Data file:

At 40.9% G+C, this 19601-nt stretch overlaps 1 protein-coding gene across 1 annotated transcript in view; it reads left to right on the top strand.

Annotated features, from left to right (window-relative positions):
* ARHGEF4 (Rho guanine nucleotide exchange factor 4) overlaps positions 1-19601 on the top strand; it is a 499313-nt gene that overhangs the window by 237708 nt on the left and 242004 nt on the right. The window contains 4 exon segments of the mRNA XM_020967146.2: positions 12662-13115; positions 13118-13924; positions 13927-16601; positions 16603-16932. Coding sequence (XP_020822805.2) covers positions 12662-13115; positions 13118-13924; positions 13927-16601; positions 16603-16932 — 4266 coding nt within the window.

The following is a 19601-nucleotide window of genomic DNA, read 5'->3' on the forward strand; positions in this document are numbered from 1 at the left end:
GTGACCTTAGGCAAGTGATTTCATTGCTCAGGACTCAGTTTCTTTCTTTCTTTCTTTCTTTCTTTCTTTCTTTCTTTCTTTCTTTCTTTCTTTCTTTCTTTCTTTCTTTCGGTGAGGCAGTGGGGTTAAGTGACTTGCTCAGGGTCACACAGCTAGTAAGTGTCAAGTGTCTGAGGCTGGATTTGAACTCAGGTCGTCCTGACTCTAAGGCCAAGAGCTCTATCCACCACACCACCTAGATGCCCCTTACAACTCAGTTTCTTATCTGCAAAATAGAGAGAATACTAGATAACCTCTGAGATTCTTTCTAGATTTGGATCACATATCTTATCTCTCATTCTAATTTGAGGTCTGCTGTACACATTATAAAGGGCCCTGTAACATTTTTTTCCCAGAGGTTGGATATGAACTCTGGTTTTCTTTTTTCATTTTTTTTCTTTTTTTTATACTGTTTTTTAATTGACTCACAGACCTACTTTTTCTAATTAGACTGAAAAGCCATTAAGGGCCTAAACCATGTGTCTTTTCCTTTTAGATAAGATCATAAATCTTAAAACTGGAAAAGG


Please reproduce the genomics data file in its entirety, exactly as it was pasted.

At 40.9% G+C, this 19601-nt stretch overlaps 1 protein-coding gene across 1 annotated transcript in view; it reads left to right on the top strand.

Annotated features, from left to right (window-relative positions):
* ARHGEF4 (Rho guanine nucleotide exchange factor 4) overlaps positions 1-19601 on the top strand; it is a 499313-nt gene that overhangs the window by 237708 nt on the left and 242004 nt on the right. The window contains 4 exon segments of the mRNA XM_020967146.2: positions 12662-13115; positions 13118-13924; positions 13927-16601; positions 16603-16932. Coding sequence (XP_020822805.2) covers positions 12662-13115; positions 13118-13924; positions 13927-16601; positions 16603-16932 — 4266 coding nt within the window.

The following is a 19601-nucleotide window of genomic DNA, read 5'->3' on the forward strand; positions in this document are numbered from 1 at the left end:
GTGACCTTAGGCAAGTGATTTCATTGCTCAGGACTCAGTTTCTTTCTTTCTTTCTTTCTTTCTTTCTTTCTTTCTTTCTTTCTTTCTTTCTTTCTTTCTTTCTTTCTTTCGGTGAGGCAGTGGGGTTAAGTGACTTGCTCAGGGTCACACAGCTAGTAAGTGTCAAGTGTCTGAGGCTGGATTTGAACTCAGGTCGTCCTGACTCTAAGGCCAAGAGCTCTATCCACCACACCACCTAGATGCCCCTTACAACTCAGTTTCTTATCTGCAAAATAGAGAGAATACTAGATAACCTCTGAGATTCTTTCTAGATTTGGATCACATATCTTATCTCTCATTCTAATTTGAGGTCTGCTGTACACATTATAAAGGGCCCTGTAACATTTTTTTCCCAGAGGTTGGATATGAACTCTGGTTTTCTTTTTTCATTTTTTTTCTTTTTTTTATACTGTTTTTTAATTGACTCACAGACCTACTTTTTCTAATTAGACTGAAAAGCCATTAAGGGCCTAAACCATGTGTCTTTTCCTTTTAGATAAGATCATAAATCTTAAAACTGGAAAAGG